By Miles Clyne
Annie Duke, former World Series of Poker champion and Decision Strategist, talks about her process in making and evaluating decisions. The notes are my summary of part of her conversation with Peter Attia on his podcast. I’d encourage everyone to listen to the entire podcast.
Annie Duke’s Framework for making good decisions:
If there is a goal you’d like to reach how do you decide how to accomplish it? Consider all the factors to the decisions you need to make before starting the goal and as you progress what are the factors that are within your control; IE. skill-based decisions? What is out of your control? Do you need luck on your side to ensure a positive outcome?
You had a year to complete a goal. The day after the goal is completed ask yourself; how did you achieve this? Was there luck involved, and how did luck impact the outcome either positively or negatively?
If your goal wasn’t achieved in the time frame set out, the day after its due date ask, “why did the goal fail to be completed on time?” Did you rely too much on luck, or were there factors that were in your control that you didn’t consider in your forecasting that worked against you?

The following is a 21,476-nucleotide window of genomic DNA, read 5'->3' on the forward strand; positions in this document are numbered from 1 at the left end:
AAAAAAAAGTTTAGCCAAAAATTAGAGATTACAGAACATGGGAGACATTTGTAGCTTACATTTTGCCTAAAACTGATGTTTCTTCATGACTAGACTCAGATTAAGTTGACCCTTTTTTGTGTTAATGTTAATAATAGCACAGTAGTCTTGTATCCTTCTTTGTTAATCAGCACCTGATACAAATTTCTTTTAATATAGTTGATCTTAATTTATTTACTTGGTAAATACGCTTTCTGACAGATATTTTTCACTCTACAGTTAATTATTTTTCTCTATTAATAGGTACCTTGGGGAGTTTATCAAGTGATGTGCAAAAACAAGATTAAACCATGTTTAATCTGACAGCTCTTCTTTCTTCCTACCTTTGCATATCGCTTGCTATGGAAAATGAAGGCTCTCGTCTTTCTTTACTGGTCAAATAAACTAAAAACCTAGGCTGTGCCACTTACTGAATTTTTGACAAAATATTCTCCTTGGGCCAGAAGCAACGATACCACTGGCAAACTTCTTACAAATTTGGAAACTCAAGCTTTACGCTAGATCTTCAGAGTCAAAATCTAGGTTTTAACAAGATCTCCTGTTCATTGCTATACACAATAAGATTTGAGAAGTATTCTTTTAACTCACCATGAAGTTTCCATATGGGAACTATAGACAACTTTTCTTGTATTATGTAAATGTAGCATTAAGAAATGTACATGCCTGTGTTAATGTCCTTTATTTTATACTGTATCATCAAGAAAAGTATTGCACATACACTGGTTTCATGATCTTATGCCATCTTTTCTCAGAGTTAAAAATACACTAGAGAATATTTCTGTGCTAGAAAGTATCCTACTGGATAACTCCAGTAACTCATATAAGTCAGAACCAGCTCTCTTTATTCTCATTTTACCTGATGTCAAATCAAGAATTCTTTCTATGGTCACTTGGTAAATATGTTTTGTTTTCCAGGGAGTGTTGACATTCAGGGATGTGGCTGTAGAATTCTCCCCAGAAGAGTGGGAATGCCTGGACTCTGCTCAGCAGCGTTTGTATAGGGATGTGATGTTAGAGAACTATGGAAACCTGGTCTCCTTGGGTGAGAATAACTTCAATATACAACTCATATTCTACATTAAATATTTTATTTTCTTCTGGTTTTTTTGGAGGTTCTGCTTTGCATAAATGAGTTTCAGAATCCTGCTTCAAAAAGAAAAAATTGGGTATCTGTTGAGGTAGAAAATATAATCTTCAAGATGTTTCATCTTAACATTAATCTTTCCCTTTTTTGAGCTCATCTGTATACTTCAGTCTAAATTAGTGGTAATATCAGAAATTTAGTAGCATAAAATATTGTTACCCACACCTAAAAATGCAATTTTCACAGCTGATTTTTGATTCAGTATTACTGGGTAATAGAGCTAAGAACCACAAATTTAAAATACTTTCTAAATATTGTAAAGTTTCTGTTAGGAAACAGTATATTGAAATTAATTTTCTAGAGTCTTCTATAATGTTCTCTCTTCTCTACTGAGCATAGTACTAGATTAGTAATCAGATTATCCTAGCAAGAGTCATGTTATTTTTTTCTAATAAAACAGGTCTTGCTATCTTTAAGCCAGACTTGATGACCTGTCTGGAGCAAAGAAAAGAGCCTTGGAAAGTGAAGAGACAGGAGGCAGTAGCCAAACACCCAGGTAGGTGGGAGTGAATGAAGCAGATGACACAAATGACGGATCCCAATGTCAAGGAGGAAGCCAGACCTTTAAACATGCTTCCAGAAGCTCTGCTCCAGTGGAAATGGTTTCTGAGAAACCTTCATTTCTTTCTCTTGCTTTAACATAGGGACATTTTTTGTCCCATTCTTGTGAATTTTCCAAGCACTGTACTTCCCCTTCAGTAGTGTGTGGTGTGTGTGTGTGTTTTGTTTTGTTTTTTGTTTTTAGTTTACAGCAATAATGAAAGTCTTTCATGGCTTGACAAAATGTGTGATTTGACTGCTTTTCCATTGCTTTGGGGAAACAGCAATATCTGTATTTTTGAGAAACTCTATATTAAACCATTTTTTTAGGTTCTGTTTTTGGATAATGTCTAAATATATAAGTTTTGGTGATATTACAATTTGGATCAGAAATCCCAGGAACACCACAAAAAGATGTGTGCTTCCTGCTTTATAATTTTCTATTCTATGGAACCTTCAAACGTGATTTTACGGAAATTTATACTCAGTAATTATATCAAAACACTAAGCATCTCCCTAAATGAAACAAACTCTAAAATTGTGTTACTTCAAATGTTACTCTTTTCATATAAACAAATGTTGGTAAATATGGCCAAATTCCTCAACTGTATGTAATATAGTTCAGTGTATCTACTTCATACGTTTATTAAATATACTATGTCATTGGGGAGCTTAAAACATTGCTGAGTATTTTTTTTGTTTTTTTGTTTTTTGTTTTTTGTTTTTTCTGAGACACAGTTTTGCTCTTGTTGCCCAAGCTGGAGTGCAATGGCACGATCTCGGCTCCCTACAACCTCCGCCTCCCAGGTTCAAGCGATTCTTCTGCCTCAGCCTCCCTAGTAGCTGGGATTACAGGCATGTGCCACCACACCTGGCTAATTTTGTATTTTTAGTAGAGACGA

Is it in or out of your control? IE: you need X amount of dollars to complete a task, you have the money set aside and you end up needing some of the money for an emergency and now can’t complete your goal. Was this bad luck or bad planning? If it was bad luck, could you have created a hedge against these variables to limit the downside risk of bad luck? Planning for bad luck ahead of time gives you the luxury of planning in a calm state verses a panic state of mind.
The more often you apply this logic, the easier it becomes to ask the right questions and make better decisions. Understanding the risks as well as the opportunities in any situation also gives you leverage from both an emotional and financial perspective. With many opportunities, you may be seeing what others have already passed on; therefore, you are getting the opportunity because everybody else asked the right questions before you.
David Robinson, hedge fund manager, stated that rookies see opportunity everywhere, experienced people see them occasionally. This doesn’t mean you stop looking, it means you become more objective, an inherent benefit of better decision making.
Here is to a good life and good decisions, cheers.